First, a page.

Sun Kil Moon interview: Making music is the air I breathe
Mark Kozelek aka Sun Kil Moon speaks ahead of a flagship date with his band at Royal Northern College of Music in Manchester.
Date published: 13th Jul 2016
Image: Sun Kil Moon
Mark Kozelek is the man behind Sun Kil Moon, the acclaimed folk rock project, hailing from San Francisco and named after Korean world champion lightweight boxer, Sung Kil Moon. Kozelek has a rich back catalogue of music, accumulating in 20 studio albums across work with Sun Kil Moon, Red House Painters, solo material and collaborations with the likes of Jesu (listen below) and Desertshore.
Sun Kil Moon is driven by Kozelek’s unerring quality to deliver autobiographical lyrics in an unflinching manner, accompanied by the band’s atmospheric folk sounds. Ahead of Sun Kil Moon’s live performance at the Royal Northern College of Music Theatre on Wednesday 20th July, Mark Kozelek discussed his candid songwriting, collaborative relationships and admiration for Andrés Segovia…
Has it ever been a difficulty for you to speak candidly through your writing, or has writing personally, sometimes in prose, always been your way?
I used a fair amount of metaphors early on - which I found later, to be surface - dancing around the centre of what you're really trying say.
You’ve worked with Rachel Goswell of Slowdive and Minor Victories on a recent solo (listen below) and Sun Kil Moon releases, as well as featuring on the Minor Victories LP. How far back does the collaborative relationship go, and what do you like about her work?
We met through our 4AD connections in the mid-90s. I’ve always had a soft spot for her, and care about her very much. She's a great person and a great talent. Our first collaboration was a John Denver cover and she sang beautifully on the Jesu/Sun Kil Moon album. I hadn't seen her in maybe eight years and we saw each other in England last year, it was so nice to see her again.
How did you settle on nylon string guitar? It’s certainly complementary to your songwriting style and vocal tone, so was it a case of recognising that through writing and recording, or was it more to do with the influence of others that saw you using it predominantly?
I got obsessed with Andrés Segovia for a while - picked up a five CD set in New Zealand and those CDs were like crack cocaine, for a couple of years. His playing inspired ‘Admiral Fell Promises'. I’ve been more focused on lyrics over the last five years or so and the nylon string now collects a little more dust than it used to - but I love the instrument. It’s amazing especially in the solo acoustic setting.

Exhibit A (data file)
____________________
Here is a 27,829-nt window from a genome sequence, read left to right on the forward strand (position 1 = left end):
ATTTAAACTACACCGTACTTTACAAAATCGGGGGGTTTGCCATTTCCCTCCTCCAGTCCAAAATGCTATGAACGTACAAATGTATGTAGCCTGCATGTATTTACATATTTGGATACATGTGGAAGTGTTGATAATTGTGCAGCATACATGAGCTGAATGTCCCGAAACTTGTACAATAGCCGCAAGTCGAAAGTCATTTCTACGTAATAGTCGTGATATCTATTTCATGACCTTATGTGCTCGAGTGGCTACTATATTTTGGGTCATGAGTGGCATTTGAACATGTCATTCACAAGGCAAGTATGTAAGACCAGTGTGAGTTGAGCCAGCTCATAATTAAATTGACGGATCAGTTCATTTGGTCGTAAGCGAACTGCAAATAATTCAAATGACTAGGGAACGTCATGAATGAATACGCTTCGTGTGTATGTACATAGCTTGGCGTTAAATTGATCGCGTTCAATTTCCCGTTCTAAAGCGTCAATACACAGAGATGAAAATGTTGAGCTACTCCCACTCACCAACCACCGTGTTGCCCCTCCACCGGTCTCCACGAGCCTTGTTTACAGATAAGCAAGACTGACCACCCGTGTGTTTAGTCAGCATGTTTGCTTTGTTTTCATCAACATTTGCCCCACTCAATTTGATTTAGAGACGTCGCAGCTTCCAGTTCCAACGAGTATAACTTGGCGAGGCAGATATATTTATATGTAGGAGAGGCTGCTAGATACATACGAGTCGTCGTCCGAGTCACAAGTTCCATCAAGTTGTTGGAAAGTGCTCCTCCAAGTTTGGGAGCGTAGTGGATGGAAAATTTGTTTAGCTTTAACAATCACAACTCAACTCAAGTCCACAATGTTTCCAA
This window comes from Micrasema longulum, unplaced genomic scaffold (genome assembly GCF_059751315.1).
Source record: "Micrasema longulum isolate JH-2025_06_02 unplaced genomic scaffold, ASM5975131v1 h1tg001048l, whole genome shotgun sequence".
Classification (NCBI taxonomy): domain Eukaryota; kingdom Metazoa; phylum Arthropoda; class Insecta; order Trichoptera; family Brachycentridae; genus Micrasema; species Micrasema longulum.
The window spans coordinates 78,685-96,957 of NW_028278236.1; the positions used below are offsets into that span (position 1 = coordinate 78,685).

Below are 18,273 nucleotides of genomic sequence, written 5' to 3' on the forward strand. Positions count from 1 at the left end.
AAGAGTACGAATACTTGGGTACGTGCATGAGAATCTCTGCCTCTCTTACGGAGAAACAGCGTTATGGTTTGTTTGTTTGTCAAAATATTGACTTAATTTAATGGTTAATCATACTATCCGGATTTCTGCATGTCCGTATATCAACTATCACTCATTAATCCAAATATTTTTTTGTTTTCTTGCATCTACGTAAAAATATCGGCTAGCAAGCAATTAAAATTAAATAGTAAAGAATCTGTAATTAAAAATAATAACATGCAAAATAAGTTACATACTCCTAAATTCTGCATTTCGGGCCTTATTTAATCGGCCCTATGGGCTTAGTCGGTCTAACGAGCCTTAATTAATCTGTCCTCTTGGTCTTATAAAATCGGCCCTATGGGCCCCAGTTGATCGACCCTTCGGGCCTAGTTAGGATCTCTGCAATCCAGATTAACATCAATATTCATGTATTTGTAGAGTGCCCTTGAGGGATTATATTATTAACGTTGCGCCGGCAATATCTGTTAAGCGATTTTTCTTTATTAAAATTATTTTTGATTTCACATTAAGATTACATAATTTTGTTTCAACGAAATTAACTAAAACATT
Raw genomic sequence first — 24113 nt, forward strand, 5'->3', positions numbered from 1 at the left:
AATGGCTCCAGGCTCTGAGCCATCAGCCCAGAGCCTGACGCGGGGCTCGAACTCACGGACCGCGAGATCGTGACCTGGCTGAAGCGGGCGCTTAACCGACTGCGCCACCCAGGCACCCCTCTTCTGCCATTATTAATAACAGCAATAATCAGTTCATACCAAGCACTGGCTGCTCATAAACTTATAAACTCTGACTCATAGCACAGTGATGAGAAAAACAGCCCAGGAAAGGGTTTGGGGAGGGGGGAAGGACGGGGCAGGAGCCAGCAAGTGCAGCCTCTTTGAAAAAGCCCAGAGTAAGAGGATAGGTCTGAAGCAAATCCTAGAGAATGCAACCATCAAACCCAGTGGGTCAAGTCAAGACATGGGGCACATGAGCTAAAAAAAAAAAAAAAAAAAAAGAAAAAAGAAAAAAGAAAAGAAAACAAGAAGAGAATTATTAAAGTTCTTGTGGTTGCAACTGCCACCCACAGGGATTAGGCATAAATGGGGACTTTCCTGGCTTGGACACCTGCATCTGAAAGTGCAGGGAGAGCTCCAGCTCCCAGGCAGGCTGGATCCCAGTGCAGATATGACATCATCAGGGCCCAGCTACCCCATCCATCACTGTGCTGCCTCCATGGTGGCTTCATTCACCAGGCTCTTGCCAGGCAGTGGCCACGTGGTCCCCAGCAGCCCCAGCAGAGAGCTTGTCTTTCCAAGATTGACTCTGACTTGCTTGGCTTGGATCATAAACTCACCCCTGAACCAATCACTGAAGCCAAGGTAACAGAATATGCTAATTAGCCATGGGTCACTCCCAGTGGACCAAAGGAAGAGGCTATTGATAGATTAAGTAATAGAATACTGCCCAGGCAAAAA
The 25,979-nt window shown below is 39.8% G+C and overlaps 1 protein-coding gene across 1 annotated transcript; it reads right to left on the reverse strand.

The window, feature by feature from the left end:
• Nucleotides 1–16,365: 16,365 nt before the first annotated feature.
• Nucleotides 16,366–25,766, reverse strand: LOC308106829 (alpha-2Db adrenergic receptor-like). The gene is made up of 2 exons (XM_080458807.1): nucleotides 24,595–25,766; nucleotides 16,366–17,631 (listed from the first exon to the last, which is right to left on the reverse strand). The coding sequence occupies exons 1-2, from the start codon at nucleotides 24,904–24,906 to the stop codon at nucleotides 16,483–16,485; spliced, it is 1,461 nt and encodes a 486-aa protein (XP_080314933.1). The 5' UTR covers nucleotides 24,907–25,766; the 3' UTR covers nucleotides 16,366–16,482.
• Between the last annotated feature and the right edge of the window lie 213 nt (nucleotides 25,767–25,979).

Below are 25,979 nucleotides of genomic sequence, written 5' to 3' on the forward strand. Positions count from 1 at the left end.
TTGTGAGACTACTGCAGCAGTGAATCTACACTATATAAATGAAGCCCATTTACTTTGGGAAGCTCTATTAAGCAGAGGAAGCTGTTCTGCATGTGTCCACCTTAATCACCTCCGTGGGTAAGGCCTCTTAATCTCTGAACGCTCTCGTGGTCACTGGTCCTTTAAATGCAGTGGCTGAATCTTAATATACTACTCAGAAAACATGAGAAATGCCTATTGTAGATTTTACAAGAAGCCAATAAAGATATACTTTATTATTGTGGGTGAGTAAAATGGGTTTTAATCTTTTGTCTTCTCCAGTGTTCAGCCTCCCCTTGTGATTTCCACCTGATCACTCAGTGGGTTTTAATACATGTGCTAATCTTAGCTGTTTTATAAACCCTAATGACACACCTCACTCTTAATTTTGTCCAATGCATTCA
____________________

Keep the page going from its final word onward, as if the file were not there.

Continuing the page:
Was your decision to establish Caldo Verde records centred primarily around an outlet for your music, or the music of others as well? Are we ever likely to see the entire roster contributing to one ensemble project?
I’ve been working less on releasing records of other artists, as it's getting so hard to sell records and I don't want to be the guy who failed at marketing someone's record. I started the label because it was time to make that move.
I’d already been promoted by 4AD, Island Records and Sub Pop - so I self released 'Tiny Cities' and found that it sold just as well, without help from labels. But like I said, it was the help of those labels that helped me get to that place.
Tell us about the guys on the road with you for these European Sun Kil Moon dates. How did you begin playing together, and how have the live arrangements for these shows taken shape?
I have deep respect for all of the guys who I play with, but sometimes they have commitments to other bands at certain times, so I have a few drummer options, a few guitar player options and a few keyboard player options.
Right now I’m out with Steve Shelley on drums, Nick Zubeck on 6 string bass, and Ben Boye on keyboards, and it’s really working out great. Every guy brings their own style into it, so each player has something different to bring to the table. Everything feels really good with this current line-up.
Having seen success with a number of projects, what remains for you to achieve as a musician?
I’m just getting started. I’m at work on a new SKM album and a new Jesu/SKM album - both albums are blazing with great sounds, rhythms, and poetry. Making music is the air I breathe. Good night from Zurich.